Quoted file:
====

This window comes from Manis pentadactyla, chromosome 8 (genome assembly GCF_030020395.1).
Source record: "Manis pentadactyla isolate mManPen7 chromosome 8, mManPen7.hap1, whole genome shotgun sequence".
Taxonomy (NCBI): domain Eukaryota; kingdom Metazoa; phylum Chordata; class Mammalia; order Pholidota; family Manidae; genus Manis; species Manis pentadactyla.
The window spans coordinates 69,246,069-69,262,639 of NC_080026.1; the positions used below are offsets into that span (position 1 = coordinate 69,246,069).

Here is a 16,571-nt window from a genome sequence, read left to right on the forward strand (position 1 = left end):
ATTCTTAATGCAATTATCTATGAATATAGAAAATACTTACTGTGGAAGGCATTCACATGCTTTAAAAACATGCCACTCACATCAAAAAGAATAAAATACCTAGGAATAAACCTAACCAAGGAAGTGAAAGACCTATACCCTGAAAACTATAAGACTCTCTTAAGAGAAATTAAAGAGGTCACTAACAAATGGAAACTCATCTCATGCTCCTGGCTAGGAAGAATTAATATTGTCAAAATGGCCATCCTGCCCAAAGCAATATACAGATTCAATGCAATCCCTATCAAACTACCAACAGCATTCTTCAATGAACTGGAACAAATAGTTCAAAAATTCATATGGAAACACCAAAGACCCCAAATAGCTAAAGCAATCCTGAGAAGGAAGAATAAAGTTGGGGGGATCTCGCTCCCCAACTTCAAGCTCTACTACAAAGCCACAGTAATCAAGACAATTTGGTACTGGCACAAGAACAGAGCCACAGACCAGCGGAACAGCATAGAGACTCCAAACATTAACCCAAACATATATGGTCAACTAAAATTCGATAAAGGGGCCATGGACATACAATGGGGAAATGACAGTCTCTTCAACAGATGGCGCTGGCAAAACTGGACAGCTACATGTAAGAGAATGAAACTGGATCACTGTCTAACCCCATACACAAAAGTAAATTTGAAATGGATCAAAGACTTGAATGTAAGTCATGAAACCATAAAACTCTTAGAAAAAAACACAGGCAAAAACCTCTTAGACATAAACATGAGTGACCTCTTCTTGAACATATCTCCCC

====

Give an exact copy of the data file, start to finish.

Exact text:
This window comes from Manis pentadactyla, chromosome 8 (genome assembly GCF_030020395.1).
Source record: "Manis pentadactyla isolate mManPen7 chromosome 8, mManPen7.hap1, whole genome shotgun sequence".
Taxonomy (NCBI): domain Eukaryota; kingdom Metazoa; phylum Chordata; class Mammalia; order Pholidota; family Manidae; genus Manis; species Manis pentadactyla.
The window spans coordinates 69,246,069-69,262,639 of NC_080026.1; the positions used below are offsets into that span (position 1 = coordinate 69,246,069).

Here is a 16,571-nt window from a genome sequence, read left to right on the forward strand (position 1 = left end):
ATTCTTAATGCAATTATCTATGAATATAGAAAATACTTACTGTGGAAGGCATTCACATGCTTTAAAAACATGCCACTCACATCAAAAAGAATAAAATACCTAGGAATAAACCTAACCAAGGAAGTGAAAGACCTATACCCTGAAAACTATAAGACTCTCTTAAGAGAAATTAAAGAGGTCACTAACAAATGGAAACTCATCTCATGCTCCTGGCTAGGAAGAATTAATATTGTCAAAATGGCCATCCTGCCCAAAGCAATATACAGATTCAATGCAATCCCTATCAAACTACCAACAGCATTCTTCAATGAACTGGAACAAATAGTTCAAAAATTCATATGGAAACACCAAAGACCCCAAATAGCTAAAGCAATCCTGAGAAGGAAGAATAAAGTTGGGGGGATCTCGCTCCCCAACTTCAAGCTCTACTACAAAGCCACAGTAATCAAGACAATTTGGTACTGGCACAAGAACAGAGCCACAGACCAGCGGAACAGCATAGAGACTCCAAACATTAACCCAAACATATATGGTCAACTAAAATTCGATAAAGGGGCCATGGACATACAATGGGGAAATGACAGTCTCTTCAACAGATGGCGCTGGCAAAACTGGACAGCTACATGTAAGAGAATGAAACTGGATCACTGTCTAACCCCATACACAAAAGTAAATTTGAAATGGATCAAAGACTTGAATGTAAGTCATGAAACCATAAAACTCTTAGAAAAAAACACAGGCAAAAACCTCTTAGACATAAACATGAGTGACCTCTTCTTGAACATATCTCCCC